- To test the absorbency of different types of wicking materials.
- 1 Wooden bar of 2" x 4" x 84"
- 1 Wooden rod of 48" x 1/4"
- 3 Basins 11 1/4" x 9 3/8" x 1 1/2"
- 3 Binder clips of 1/2"
- 4500 ml of water (1)
- Testing Subjects: Wick Materials
- Pure wool
- Pure cotton
- Cut the wooden bar into two bars of 36" and two 6" of length
- With the use of a drill, drill bit and screws, attach each 36"-long bar to one of the 6" long bar, so that there smaller bars provide support and thus the long bar can stand. (See Figure 1)
- Make a hole in each bar near the edge, opposite to the 6" bar attachment. The hole should be roughly bigger than 1/4", big enough for the rod to slide through the holes. Make sure the holes are at the same level, to keep to rod horizontal.
- Stand 36"-long bars, separated by roughly 40".
- Insert rod through holes.
- Fill basins with 1500 ml of the contaminated water sample
- Set basins on the floor, underneath rod.
- Hang wick materials on rod. Make sure the materials sit on the bottom of the respective basins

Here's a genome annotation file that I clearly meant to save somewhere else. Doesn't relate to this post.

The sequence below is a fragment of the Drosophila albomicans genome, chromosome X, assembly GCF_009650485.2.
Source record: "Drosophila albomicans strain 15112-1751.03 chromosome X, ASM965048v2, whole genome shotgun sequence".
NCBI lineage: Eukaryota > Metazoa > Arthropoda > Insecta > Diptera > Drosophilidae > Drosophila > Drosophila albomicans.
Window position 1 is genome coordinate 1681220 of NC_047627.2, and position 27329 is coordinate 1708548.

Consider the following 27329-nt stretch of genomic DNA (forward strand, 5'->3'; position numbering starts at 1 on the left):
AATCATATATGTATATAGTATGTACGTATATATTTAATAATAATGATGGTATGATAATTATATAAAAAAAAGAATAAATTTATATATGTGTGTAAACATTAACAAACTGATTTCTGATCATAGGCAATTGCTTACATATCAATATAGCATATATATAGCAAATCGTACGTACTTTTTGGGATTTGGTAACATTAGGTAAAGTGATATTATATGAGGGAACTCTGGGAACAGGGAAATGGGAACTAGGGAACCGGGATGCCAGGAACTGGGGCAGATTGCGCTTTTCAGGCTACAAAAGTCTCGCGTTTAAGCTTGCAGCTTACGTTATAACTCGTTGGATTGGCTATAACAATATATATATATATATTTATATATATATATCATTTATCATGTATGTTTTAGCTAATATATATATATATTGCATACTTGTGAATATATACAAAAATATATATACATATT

- Running the experiment
- Record the experiment starting time: right after all the wicking materials are sitting on basing
- Measure the average height reached by the water in each wick material.
- Repeat step 2 every hours, until a total of 4 samples are collected.
- Record data.
- After all four samples are collected remove materials from basins and weight water in each basin to find the amount of water absorbed per material.
The following are the results in terms of the vertical wicking and the water absorbed by the material.
The following picture shows the vertical wicking of the samples. The samples are, starting from left pure wool, pure cotton and felt respectively
- Pure wool is more absorbent than the other materials.
- Even though the height of felt is approximately 50% higher, the absorption of the material (Total Volume of Water Absorbed) has a more significant impact on water evaporation than the height water has reached on the material. Also, water will be fed from the top of the device, decreasing the gravity effect on water.